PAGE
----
Dutch Prime Minister Mark Rutte Thursday strengthened his election win over rival anti-Islam MP Geert Wilders, as with almost all votes counted his party was credited with 33 seats.
Wilders celebrated too however as his far-right Freedom Party looked set to emerge the second largest in the 150-seat parliament, with a total of 20 MPs.
According to Dutch news agency ANP, with some 97 percent of votes counted, Rutte's Liberal VVD party had moved ahead from the exit polls issued in the immediate hours after Wednesday's ballot.
His win was eight seats down from the 2012 polls when his party won 41 seats.
But it will put Rutte in pole position to form the next coalition government, with party leaders set to get down to talks soon.
Wilders also boasted of his party's success as he has added five seats since the 2012 elections.
"We were the 3rd largest party of the Netherlands. Now we are the 2nd largest party. Next time we will be nr. 1!" he tweeted.
Earlier predictions had the PVV sharing second place with the Christian Democratic Appeal (CDA) and the Democracy party D66.
But the ANP calculated that they were both just pushed into joint third behind Wilders with 19 seats.
The burning question was now what would be the fate of Wilders and his PVV.
Wilders said early Thursday he was prepared to work with the new government if asked, but Rutte along with most party leaders have vowed to snub him. That would leave Wilders as the largest party in opposition.
The CDA and D66, long-established Dutch parties which have often been in government, would be natural partners for Rutte to form a centre-right coalition.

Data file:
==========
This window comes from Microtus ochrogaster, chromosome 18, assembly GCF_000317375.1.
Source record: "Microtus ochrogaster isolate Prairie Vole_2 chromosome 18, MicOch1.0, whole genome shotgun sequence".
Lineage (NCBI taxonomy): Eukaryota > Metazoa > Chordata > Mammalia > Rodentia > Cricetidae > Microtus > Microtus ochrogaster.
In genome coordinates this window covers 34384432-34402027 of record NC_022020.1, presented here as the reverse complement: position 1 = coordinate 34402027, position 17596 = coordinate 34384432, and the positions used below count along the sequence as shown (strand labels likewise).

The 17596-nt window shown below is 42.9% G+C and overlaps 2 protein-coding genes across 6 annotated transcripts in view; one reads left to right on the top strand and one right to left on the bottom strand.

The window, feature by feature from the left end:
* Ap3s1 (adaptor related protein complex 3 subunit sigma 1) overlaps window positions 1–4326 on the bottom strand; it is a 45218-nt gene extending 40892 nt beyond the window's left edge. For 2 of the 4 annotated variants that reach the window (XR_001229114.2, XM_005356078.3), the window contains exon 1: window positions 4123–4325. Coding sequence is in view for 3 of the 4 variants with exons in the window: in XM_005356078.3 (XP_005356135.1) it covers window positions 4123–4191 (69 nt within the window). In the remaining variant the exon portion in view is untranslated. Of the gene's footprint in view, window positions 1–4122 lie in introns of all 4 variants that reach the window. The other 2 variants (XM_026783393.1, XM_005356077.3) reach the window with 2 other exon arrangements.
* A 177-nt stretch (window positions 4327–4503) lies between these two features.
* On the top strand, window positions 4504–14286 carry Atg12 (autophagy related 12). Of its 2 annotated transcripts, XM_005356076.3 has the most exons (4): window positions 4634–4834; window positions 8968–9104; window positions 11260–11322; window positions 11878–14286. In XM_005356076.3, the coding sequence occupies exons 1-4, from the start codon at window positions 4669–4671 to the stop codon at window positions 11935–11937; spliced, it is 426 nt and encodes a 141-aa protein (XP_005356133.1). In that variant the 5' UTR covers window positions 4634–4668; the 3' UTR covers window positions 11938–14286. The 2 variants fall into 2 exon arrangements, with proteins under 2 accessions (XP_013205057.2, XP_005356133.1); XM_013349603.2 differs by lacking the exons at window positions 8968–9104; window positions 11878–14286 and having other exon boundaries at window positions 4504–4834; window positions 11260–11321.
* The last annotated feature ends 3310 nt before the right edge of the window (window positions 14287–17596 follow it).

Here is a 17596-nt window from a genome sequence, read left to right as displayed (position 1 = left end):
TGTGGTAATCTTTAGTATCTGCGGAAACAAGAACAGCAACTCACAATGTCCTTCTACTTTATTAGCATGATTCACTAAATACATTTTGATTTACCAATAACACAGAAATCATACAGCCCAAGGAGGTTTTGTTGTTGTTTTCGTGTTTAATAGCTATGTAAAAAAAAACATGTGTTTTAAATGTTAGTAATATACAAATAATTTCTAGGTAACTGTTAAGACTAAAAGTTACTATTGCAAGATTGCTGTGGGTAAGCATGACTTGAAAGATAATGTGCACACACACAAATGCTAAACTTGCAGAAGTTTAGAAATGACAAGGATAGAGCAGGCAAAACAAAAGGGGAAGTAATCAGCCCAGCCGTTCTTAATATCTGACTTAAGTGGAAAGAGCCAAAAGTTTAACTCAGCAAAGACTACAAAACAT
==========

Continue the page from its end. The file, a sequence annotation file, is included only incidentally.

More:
Watch Rutte on election night:
The three parties combined would have a total of 71 seats and would need a fourth to reach the 76 needed for a majority.
Millions of Dutch flocked to the polls in a near-record turnout, with the stakes high in an election pitting the pro-European Rutte against his anti-immigration and anti-EU rival.
"This was the evening when The Netherlands, after Brexit and the American elections, said 'stop' to the wrong kind of populism," Rutte told cheering supporters.
"Now of course it's important to unite the country in the coming weeks and months and that we succeed in forming a stable government for the next four years," he added.
Relieved European leaders, fearing the rise of anti-EU sentiment in one of the bloc's founding members, congratulated Rutte, now headed for a third term at the head of the one the eurozone's largest economies.
A spokesman for EU Commission chief Jean-Claude Juncker hailed it as a "vote against extremists" while one senior European source told AFP on condition of anonymity: "Common sense strikes back."
Foreign Minister Jean-Marc Ayrault of France, where the far-right Marine Le Pen is currently seen winning the first round of the presidential election in April, congratulated Rutte for "stopping the rise of the far-right".
'Not rid of me yet '
Wilders had pledged to close the borders to Muslim immigrants, shut mosques, ban sales of the Koran and leave the EU if he won the polls.
He thanked his supporters in a message on Twitter, with his party set to boost its number of MPs to 19. The PVV won 15 seats in the 2012 elections, which had slipped to 12 in the outgoing parliament.
"We won seats. The first gains are made. And Rutte is not rid of me yet," he said.
Eyeing weeks, if not months, of protracted coalition talks ahead, Wilders offered early Thursday to work with the new government.
"I would still like to co-govern as the PVV, if possible. But if that doesn't work ... we'll support the cabinet, where needed, on the issues that are important to us."
Watch: SBS News Europe correspondent Brett Mason at the VVD election party
Most of the other leaders, including Rutte have vowed not to work with Wilders, denouncing his incendiary rhetoric and his go-it-alone attitude.
Turnout reached 81 percent, just shy of the record of 88 percent set in 1977.
Rutte appeared to have benefited from his firm stance in a spiralling diplomatic spat with Turkey after authorities barred Turkish ministers from rallying support in the Netherlands for a referendum.
Watch: The Dutch election explained